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|French to English translations [PRO]|
Art/Literary - History / feudal history
|French term or phrase: petite/moyenne justice|
|Le manoir est donc un instrument de pouvoir du seigneur sur le paysan, domination d’autant plus forte que le premier détient la petite et moyenne justice.|
I'm having a full mental block on this one.
small and medium-sized courts?
|minor civil and criminal displutes|
I gather that "la petite justice" is an archaic equivalent of a "tribunal d'instance" or "small claims court" (see "Oboulo" article link), and "la moyenne justice" a court for crimes against property but not persons (see wikipedia on "La Moyenne Justice" and "La Justice Seigneuriale").
I'm guessing that "la petite justice" is another term for what the "Justice seigneuriale" article refers to as "la basse justice" - maybe it depends on the period and the status of the Lord in question.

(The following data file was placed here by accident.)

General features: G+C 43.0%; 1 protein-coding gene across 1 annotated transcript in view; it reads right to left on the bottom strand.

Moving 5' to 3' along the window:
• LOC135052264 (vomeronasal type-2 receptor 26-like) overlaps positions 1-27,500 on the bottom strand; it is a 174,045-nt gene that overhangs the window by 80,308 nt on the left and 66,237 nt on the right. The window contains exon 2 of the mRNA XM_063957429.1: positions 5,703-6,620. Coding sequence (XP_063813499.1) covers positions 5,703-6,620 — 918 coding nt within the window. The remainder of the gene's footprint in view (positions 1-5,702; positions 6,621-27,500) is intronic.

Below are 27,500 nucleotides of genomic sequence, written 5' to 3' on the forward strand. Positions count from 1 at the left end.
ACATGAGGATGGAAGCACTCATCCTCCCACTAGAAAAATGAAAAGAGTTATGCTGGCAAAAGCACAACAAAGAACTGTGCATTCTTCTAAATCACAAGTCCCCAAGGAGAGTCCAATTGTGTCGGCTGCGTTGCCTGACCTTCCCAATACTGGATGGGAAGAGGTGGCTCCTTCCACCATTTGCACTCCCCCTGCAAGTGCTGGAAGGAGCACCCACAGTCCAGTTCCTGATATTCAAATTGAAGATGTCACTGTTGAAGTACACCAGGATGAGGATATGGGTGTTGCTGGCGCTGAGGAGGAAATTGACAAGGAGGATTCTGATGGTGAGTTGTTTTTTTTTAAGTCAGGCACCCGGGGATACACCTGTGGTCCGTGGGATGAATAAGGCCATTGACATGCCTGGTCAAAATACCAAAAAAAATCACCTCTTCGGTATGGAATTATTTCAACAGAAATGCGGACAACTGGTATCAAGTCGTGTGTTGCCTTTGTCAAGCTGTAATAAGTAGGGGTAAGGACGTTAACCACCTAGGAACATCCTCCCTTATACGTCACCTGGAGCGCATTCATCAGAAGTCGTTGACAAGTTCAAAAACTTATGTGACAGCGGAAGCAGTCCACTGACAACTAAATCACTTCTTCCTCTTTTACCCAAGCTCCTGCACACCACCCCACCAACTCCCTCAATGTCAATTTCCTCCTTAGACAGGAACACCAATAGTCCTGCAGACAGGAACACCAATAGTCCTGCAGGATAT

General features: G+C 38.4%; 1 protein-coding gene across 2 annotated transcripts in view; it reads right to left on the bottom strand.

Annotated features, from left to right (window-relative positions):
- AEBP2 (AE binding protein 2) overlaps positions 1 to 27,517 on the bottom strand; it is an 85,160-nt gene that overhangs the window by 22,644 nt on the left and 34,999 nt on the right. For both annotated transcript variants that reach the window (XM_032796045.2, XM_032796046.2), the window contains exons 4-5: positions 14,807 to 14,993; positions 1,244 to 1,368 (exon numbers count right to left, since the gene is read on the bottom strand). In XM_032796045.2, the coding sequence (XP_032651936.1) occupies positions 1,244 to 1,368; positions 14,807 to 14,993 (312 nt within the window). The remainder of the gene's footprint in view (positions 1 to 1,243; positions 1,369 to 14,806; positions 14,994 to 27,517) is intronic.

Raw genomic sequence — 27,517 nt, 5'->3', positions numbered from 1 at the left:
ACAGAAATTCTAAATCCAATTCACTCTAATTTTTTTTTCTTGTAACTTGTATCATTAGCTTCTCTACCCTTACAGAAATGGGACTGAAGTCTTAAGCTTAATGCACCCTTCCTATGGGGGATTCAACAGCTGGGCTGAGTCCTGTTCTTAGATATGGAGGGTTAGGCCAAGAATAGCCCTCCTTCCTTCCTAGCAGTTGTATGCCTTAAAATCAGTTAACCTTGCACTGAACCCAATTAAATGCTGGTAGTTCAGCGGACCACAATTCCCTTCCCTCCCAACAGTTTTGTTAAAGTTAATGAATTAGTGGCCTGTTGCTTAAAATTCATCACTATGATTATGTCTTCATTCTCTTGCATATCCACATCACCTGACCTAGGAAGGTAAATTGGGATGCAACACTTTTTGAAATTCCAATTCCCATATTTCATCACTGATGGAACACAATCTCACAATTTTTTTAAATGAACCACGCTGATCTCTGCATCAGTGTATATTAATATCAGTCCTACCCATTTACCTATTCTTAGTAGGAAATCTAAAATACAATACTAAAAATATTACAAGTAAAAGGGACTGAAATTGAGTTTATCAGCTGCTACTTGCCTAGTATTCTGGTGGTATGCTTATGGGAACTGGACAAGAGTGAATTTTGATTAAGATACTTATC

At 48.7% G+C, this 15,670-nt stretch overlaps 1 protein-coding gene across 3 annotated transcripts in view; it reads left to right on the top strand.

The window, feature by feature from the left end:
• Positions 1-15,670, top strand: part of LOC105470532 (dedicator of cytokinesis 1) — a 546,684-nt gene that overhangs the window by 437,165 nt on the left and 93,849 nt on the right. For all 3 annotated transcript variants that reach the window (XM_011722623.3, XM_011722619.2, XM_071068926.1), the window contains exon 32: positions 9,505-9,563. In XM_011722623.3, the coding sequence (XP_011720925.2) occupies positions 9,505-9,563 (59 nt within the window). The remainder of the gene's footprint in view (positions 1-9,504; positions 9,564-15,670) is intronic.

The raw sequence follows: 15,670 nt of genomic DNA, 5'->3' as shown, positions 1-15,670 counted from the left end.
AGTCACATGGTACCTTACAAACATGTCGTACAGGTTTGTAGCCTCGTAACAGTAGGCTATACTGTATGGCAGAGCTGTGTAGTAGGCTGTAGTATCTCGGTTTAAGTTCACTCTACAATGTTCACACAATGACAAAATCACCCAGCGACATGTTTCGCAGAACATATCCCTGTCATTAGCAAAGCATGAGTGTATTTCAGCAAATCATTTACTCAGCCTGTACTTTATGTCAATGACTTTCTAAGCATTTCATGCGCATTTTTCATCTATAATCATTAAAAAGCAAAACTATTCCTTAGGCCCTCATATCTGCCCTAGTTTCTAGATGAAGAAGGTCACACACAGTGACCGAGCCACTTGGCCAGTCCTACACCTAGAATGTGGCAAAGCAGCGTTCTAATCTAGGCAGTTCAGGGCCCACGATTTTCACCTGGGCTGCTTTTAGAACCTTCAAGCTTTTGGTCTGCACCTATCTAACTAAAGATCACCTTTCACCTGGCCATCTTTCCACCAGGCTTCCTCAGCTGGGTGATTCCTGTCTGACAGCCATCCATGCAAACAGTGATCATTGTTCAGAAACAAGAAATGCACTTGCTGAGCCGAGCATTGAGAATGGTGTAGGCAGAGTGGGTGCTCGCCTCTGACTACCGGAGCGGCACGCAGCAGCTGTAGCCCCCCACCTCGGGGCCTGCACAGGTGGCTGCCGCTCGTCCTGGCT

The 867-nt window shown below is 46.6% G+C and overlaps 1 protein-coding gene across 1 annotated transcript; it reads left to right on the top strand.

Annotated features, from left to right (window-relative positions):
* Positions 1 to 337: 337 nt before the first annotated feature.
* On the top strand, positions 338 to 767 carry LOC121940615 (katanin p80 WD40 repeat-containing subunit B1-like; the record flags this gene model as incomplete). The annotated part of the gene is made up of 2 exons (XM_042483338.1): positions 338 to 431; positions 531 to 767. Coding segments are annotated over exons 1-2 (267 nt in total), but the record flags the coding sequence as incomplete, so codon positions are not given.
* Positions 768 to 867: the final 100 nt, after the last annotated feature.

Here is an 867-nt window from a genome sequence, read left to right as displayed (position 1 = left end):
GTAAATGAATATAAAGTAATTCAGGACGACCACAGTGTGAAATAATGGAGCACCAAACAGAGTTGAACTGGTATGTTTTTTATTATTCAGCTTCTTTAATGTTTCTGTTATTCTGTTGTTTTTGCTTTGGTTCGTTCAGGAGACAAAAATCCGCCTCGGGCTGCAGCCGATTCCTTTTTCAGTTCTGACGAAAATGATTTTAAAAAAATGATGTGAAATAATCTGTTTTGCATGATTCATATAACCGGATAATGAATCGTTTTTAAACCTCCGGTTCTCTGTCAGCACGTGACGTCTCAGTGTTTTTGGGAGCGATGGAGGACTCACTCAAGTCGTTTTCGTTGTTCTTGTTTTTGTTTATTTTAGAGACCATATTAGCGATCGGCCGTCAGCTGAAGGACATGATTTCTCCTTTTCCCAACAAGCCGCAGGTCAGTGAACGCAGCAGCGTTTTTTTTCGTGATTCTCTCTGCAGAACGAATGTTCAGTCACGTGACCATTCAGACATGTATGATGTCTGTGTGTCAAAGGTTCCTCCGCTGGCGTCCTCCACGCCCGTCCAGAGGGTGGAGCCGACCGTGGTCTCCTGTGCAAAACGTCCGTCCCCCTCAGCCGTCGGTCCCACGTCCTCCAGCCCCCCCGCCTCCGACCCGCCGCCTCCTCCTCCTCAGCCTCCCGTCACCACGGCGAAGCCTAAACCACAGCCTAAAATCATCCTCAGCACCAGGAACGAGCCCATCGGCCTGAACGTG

So the phrase would be something like "all the more powerful in virtue of the fact that the Lord also has the power to settle/rule on minor civil and criminal disputes."
Note added at 2 hrs (2007-06-28 11:34:44 GMT)
Um, that would be "disputes" rather than "displutes" (drinking again!). "minor civil and criminal matters" might also work and be more neutral.
Selected response from:
Local time: 13:37
|This fitted the text nicely, although I liked Christophers idea of Misdemeanours too. Sorry I can't award points all round.|
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1 hr confidence:
keep it simple?
"administers simple justice" or "manorial justice" (as opposed to Royal justice)?
Wienfort begins her study with a revealing examination of manorial justice and its critics in the late eighteenth century. Some historians will doubtless be ...
It abolished manorial justice. But the first article was to raise much difficulty and discontent. The National Assembly entirely destroys the feudal system. ...
Besides, the right of manorial justice had been retained, and over large districts the lord was still judge, or else he nominated the judges; and in virtue ...